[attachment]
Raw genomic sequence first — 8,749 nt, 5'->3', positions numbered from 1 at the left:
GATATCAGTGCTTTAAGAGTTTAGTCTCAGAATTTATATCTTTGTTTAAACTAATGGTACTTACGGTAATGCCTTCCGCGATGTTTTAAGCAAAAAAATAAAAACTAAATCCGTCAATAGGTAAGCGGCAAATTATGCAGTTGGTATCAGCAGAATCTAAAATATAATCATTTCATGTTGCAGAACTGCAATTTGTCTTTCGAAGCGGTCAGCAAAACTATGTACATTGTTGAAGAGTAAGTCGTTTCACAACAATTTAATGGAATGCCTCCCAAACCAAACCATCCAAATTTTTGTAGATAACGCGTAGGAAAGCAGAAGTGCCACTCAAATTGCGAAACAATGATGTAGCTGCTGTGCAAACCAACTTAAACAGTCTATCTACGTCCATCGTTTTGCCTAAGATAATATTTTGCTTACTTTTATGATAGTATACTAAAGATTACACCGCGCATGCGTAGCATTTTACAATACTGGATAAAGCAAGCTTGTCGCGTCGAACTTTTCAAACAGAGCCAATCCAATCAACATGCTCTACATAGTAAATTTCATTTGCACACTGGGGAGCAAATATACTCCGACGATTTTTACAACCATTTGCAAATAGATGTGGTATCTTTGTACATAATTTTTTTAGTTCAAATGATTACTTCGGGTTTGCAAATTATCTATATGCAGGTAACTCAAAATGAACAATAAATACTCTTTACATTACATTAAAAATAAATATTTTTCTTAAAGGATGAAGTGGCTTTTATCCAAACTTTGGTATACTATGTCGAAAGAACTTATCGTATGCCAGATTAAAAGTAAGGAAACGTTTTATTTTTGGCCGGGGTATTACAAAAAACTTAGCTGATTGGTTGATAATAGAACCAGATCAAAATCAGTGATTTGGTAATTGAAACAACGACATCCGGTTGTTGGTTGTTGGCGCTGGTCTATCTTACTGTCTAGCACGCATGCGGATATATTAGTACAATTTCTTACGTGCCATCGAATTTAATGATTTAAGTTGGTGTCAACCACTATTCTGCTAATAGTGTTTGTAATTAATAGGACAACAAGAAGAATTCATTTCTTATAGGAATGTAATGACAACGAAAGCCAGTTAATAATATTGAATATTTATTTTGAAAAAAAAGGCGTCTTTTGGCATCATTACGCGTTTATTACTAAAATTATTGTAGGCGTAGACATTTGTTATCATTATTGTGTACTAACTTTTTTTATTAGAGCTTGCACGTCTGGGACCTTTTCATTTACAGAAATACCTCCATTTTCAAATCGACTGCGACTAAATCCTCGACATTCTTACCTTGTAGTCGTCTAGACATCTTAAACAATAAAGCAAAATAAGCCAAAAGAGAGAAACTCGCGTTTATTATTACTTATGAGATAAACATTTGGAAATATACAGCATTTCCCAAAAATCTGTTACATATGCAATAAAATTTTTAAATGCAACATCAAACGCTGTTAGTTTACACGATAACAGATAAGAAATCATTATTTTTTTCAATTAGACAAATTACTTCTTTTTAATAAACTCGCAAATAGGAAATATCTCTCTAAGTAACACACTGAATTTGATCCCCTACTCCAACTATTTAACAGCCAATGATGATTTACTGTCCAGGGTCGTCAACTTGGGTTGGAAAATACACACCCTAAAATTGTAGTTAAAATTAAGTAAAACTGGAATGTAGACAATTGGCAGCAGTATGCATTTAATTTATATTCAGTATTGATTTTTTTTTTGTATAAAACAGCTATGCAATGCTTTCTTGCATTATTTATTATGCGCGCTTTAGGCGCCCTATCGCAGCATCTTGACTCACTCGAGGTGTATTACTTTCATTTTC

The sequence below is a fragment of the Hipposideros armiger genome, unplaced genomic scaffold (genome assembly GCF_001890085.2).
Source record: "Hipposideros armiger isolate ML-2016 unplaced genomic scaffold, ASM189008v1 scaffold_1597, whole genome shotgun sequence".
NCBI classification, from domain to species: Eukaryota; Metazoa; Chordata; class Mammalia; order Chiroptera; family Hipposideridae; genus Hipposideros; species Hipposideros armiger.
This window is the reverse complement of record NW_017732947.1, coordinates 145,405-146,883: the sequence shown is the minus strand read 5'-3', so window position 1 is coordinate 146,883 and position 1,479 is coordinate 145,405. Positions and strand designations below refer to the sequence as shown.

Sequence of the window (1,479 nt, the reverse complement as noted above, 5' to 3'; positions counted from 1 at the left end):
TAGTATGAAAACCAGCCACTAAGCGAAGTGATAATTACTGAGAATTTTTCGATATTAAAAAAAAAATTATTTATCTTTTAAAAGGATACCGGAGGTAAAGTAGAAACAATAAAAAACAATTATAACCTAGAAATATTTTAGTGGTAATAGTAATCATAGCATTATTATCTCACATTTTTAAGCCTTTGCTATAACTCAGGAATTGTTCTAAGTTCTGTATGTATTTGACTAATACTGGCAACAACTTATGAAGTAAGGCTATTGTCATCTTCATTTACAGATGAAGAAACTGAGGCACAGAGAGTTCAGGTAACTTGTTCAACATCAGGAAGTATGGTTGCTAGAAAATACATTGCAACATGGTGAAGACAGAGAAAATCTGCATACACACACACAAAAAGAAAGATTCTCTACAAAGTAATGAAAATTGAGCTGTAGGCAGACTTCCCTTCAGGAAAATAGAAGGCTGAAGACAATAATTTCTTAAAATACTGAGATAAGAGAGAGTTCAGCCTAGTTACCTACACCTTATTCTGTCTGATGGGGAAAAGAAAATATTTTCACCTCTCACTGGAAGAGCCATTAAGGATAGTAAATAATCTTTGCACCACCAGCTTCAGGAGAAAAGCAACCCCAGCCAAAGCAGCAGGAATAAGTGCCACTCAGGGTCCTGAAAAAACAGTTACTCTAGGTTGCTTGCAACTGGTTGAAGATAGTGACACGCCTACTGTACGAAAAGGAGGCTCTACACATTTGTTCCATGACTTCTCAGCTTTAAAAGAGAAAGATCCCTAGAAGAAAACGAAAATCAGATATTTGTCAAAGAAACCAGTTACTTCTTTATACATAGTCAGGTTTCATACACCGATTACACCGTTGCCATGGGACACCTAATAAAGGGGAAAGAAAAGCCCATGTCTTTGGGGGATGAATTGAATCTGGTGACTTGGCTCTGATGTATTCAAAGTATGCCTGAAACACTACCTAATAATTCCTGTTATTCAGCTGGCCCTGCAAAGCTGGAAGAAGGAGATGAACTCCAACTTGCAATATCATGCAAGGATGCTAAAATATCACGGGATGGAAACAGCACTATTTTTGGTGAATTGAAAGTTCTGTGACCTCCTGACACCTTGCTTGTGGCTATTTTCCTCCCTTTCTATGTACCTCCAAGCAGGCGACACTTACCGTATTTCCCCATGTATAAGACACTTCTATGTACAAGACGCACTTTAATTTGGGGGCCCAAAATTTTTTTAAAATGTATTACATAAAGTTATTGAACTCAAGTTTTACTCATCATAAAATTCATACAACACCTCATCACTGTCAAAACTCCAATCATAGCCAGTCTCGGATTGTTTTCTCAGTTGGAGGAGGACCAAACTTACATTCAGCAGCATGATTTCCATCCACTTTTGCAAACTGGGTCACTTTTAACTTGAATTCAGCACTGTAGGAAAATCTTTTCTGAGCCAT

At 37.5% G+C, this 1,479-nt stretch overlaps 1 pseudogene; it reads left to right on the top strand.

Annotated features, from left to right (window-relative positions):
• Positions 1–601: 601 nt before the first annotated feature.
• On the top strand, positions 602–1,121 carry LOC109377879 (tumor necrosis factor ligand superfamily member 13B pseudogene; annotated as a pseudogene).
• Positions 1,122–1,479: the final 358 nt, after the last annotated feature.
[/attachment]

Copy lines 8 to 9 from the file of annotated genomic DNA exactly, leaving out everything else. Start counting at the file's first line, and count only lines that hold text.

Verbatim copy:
TAGTATGAAAACCAGCCACTAAGCGAAGTGATAATTACTGAGAATTTTTCGATATTAAAAAAAAAATTATTTATCTTTTAAAAGGATACCGGAGGTAAAGTAGAAACAATAAAAAACAATTATAACCTAGAAATATTTTAGTGGTAATAGTAATCATAGCATTATTATCTCACATTTTTAAGCCTTTGCTATAACTCAGGAATTGTTCTAAGTTCTGTATGTATTTGACTAATACTGGCAACAACTTATGAAGTAAGGCTATTGTCATCTTCATTTACAGATGAAGAAACTGAGGCACAGAGAGTTCAGGTAACTTGTTCAACATCAGGAAGTATGGTTGCTAGAAAATACATTGCAACATGGTGAAGACAGAGAAAATCTGCATACACACACACAAAAAGAAAGATTCTCTACAAAGTAATGAAAATTGAGCTGTAGGCAGACTTCCCTTCAGGAAAATAGAAGGCTGAAGACAATAATTTCTTAAAATACTGAGATAAGAGAGAGTTCAGCCTAGTTACCTACACCTTATTCTGTCTGATGGGGAAAAGAAAATATTTTCACCTCTCACTGGAAGAGCCATTAAGGATAGTAAATAATCTTTGCACCACCAGCTTCAGGAGAAAAGCAACCCCAGCCAAAGCAGCAGGAATAAGTGCCACTCAGGGTCCTGAAAAAACAGTTACTCTAGGTTGCTTGCAACTGGTTGAAGATAGTGACACGCCTACTGTACGAAAAGGAGGCTCTACACATTTGTTCCATGACTTCTCAGCTTTAAAAGAGAAAGATCCCTAGAAGAAAACGAAAATCAGATATTTGTCAAAGAAACCAGTTACTTCTTTATACATAGTCAGGTTTCATACACCGATTACACCGTTGCCATGGGACACCTAATAAAGGGGAAAGAAAAGCCCATGTCTTTGGGGGATGAATTGAATCTGGTGACTTGGCTCTGATGTATTCAAAGTATGCCTGAAACACTACCTAATAATTCCTGTTATTCAGCTGGCCCTGCAAAGCTGGAAGAAGGAGATGAACTCCAACTTGCAATATCATGCAAGGATGCTAAAATATCACGGGATGGAAACAGCACTATTTTTGGTGAATTGAAAGTTCTGTGACCTCCTGACACCTTGCTTGTGGCTATTTTCCTCCCTTTCTATGTACCTCCAAGCAGGCGACACTTACCGTATTTCCCCATGTATAAGACACTTCTATGTACAAGACGCACTTTAATTTGGGGGCCCAAAATTTTTTTAAAATGTATTACATAAAGTTATTGAACTCAAGTTTTACTCATCATAAAATTCATACAACACCTCATCACTGTCAAAACTCCAATCATAGCCAGTCTCGGATTGTTTTCTCAGTTGGAGGAGGACCAAACTTACATTCAGCAGCATGATTTCCATCCACTTTTGCAAACTGGGTCACTTTTAACTTGAATTCAGCACTGTAGGAAAATCTTTTCTGAGCCAT

At 37.5% G+C, this 1,479-nt stretch overlaps 1 pseudogene; it reads left to right on the top strand.